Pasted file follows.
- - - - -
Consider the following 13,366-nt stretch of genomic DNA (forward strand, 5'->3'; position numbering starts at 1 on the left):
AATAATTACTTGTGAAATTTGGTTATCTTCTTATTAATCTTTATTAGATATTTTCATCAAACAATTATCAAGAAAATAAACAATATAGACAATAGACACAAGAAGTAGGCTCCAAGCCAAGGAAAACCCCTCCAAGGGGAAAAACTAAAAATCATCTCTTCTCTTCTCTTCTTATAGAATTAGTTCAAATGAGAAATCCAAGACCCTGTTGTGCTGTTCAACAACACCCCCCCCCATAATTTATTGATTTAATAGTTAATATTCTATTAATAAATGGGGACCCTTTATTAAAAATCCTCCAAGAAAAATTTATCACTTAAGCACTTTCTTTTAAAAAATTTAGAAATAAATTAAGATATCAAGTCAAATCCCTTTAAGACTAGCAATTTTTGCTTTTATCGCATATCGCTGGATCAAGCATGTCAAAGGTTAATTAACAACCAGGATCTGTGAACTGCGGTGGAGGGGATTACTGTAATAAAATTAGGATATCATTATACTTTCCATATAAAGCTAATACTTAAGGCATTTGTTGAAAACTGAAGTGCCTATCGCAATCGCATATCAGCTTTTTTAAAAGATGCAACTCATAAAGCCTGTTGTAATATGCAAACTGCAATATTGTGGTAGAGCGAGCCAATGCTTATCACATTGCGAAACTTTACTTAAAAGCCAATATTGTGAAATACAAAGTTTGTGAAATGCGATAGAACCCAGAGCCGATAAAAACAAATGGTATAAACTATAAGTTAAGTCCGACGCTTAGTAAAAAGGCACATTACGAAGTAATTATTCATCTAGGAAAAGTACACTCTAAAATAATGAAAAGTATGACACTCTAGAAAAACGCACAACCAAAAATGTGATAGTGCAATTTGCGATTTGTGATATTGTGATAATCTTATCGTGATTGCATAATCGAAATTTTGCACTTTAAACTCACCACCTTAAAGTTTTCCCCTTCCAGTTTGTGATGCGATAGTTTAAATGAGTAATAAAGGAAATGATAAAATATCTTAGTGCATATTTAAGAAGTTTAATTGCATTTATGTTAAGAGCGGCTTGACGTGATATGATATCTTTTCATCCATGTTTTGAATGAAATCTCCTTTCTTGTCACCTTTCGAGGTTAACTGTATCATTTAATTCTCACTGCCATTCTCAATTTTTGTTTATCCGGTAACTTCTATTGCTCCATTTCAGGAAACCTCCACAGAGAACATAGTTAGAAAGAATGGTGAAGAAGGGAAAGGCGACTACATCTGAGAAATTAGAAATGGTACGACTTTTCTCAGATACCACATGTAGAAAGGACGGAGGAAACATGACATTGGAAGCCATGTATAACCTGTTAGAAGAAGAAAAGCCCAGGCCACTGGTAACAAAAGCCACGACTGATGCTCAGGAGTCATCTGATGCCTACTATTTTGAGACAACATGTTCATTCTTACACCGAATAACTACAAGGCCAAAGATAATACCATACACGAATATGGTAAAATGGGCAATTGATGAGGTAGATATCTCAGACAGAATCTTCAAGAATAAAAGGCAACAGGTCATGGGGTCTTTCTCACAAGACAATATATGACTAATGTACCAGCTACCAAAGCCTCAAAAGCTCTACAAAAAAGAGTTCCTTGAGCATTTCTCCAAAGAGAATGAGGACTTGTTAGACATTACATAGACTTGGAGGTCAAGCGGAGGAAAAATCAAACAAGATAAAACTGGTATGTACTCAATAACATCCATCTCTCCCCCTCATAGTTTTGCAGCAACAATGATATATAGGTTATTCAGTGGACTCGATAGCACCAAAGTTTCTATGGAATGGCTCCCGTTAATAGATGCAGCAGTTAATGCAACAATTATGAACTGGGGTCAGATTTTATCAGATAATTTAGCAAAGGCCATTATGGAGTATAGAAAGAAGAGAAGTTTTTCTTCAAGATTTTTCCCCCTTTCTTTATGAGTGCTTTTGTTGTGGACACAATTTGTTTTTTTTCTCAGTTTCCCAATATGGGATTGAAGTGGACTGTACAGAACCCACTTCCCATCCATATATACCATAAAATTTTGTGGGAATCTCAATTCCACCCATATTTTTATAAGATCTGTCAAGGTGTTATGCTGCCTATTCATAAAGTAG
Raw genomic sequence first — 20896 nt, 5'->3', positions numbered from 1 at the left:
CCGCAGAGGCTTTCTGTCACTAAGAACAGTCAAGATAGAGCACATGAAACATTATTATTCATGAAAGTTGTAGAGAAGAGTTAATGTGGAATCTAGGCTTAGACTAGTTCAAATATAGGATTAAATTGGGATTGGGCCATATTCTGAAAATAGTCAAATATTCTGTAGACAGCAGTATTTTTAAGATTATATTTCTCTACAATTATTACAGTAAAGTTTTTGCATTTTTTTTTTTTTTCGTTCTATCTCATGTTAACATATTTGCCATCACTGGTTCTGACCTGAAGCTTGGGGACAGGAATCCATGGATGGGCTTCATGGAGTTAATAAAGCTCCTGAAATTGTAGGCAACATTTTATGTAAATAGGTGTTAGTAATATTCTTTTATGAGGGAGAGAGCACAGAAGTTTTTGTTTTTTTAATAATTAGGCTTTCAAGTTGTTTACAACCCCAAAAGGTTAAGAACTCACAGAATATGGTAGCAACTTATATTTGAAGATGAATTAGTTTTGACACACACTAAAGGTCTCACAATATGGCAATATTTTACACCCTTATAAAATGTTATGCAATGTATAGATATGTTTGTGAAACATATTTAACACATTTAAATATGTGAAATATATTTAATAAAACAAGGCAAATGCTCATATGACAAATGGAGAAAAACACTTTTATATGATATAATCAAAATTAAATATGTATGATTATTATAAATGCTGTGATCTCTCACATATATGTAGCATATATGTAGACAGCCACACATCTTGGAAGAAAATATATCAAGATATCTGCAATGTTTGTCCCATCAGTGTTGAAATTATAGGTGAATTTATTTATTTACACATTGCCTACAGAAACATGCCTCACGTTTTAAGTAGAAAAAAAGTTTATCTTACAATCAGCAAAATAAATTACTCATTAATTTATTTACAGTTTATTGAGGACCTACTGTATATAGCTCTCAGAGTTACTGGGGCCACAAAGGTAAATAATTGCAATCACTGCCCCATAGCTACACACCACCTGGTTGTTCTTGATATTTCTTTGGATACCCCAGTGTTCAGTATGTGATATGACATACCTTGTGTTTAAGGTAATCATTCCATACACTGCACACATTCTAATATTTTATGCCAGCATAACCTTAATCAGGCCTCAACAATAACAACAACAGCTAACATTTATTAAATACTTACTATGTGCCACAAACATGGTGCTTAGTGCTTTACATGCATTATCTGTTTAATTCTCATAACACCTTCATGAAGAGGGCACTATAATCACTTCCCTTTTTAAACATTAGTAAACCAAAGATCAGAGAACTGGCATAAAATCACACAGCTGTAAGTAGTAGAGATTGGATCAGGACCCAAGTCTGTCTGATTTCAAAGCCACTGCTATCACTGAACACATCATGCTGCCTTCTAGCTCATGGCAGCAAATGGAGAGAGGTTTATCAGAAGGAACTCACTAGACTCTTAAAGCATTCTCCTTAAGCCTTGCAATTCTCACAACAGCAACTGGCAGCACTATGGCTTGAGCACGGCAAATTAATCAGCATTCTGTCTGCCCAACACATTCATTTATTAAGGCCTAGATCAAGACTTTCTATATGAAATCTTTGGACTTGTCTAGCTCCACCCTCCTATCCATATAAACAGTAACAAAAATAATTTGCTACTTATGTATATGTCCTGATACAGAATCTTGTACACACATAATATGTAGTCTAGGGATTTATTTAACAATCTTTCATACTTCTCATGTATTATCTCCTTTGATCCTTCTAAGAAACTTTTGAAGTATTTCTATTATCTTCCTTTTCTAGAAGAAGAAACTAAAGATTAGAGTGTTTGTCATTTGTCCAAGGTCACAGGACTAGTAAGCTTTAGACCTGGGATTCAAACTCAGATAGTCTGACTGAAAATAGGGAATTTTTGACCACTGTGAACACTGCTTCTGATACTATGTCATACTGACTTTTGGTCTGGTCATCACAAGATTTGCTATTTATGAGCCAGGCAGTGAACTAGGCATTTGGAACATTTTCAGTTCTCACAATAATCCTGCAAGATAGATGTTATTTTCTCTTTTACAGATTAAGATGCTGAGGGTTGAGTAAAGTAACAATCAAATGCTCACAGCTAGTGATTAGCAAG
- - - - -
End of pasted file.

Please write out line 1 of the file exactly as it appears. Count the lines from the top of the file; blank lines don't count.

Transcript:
Consider the following 13,366-nt stretch of genomic DNA (forward strand, 5'->3'; position numbering starts at 1 on the left):